2
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The problem was to find which \$n\$ for which \$\varphi(n)\$ is a permutation of \$n\$ and \$n/\varphi(n)\$ is minimum,now as we all know that means (simple conclusions from mathematics):

  • \$\varphi(n)\$ should be a permutation of n.
  • \$n\$ should have least number of prime factors (2 cannot be one of the prime factor and \$n\$ cannot be prime)
  • The prime factors should be as large as possible. Or in other words, the number should be as large as possible.

So the problem reduces to finding all numbers which are multiples of 2 primes (if no such number is found then find one with 3 prime factors and then 4 and so on, but such a situation never occurs)

I move back from 3137 as first factor and 33..331 the other (378 and 239118 th index in primes array). I multiply 'em, add to a list and then sort it and move in descending order to see which are permutations.

Even then it is taking a lot of time. Several minutes at-least.

double ratio = 100;
    List<Integer> l = new ArrayList<Integer>();
    int[] primes = Helper.getPrimes(10000050);
    for (int i = 378; i >= 1; i--) {
        for (int j = 239118; j > i; j--) {
            BigInteger num = BigInteger.valueOf(primes[i]).multiply(BigInteger.valueOf(primes[j]));
            if (num.compareTo(BigInteger.TEN.pow(7)) < 1) {
                int x = num.intValue();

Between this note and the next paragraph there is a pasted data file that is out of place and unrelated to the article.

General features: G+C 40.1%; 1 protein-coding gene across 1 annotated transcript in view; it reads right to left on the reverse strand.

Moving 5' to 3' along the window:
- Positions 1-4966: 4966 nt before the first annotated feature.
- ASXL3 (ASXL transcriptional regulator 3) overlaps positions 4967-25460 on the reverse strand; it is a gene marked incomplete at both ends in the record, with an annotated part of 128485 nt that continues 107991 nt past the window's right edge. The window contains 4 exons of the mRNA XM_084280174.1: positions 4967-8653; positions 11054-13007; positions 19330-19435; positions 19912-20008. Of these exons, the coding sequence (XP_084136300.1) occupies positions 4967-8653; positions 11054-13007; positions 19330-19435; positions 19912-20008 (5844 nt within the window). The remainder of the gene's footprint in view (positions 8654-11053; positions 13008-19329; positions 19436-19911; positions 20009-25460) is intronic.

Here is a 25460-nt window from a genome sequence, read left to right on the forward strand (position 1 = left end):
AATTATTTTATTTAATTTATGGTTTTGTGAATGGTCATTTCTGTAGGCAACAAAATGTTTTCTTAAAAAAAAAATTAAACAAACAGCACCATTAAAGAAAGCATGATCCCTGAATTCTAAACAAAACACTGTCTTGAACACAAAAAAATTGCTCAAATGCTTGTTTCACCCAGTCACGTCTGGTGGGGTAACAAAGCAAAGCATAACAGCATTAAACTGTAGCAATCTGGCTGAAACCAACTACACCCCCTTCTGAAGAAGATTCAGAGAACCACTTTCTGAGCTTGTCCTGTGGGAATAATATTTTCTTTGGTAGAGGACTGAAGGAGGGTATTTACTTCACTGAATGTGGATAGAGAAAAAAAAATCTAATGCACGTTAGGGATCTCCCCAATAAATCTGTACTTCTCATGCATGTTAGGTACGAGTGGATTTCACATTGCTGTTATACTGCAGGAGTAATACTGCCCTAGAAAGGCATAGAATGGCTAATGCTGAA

System.out.println(primes[i] + " * " + primes[j] + " = " + x);
                l.add(x);
            }
        }
    }
    Collections.sort(l);
    for (int i = l.size() - 1; i >= 0; i--) {
        int x = l.get(i);
        int y = EulerTotient(x);
        boolean isPerm = isPermutation(x, y);
        if (isPerm) {
            if (x < y * ratio) {
                ratio = (double) x / (double) y;
                System.out.println(x);
            }
        }
    }
    return 0;

isPermutation:

private static boolean isPermutation(int x, int b) {
    if (String.valueOf(x).length() != String.valueOf(b).length()) {
        return false;
    } else {
        int[] count = new int[10];
        do {
            ++count[x % 10];
            --count[b % 10];
            x /= 10;
            b /= 10;
        } while (x != 0);// also b!=0
        for (int i = 0; i < 10; i++) {
            if (count[i] != 0) {
                return false;
            }
        }
        return true;
    }
}

EulerTotient: (take care to create a primes array)

public static int EulerTotient(int n) {
    int x = n;
    for (int i = 0; primes[i] <= n; i++) {
        if (n % primes[i] == 0) {
            x /= primes[i];
            x *= (primes[i] - 1);
        }
    }
    return x;
}

getPrimes:

isPrime = new boolean[maxValue + 1];
    Arrays.fill(isPrime, true);
    for (int i = 2; i * i <= maxValue; i++) {
        if (isPrime[i]) {
            for (int j = i; j * i <= maxValue; j++) {
                isPrime[i * j] = false;
            }
        }
    }
ArrayList<Integer> primes = new ArrayList<Integer>();
    for (int j = 2; j < lim; j++) {
        if (isPrime(j)) {
            primes.add(j);
        }
    }
    return listToIntArray(primes);
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1
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Several minutes? My stupid approach takes 1.3 second. It uses precomputed factoring of numbers below 1e7, which itself takes 0.3 s.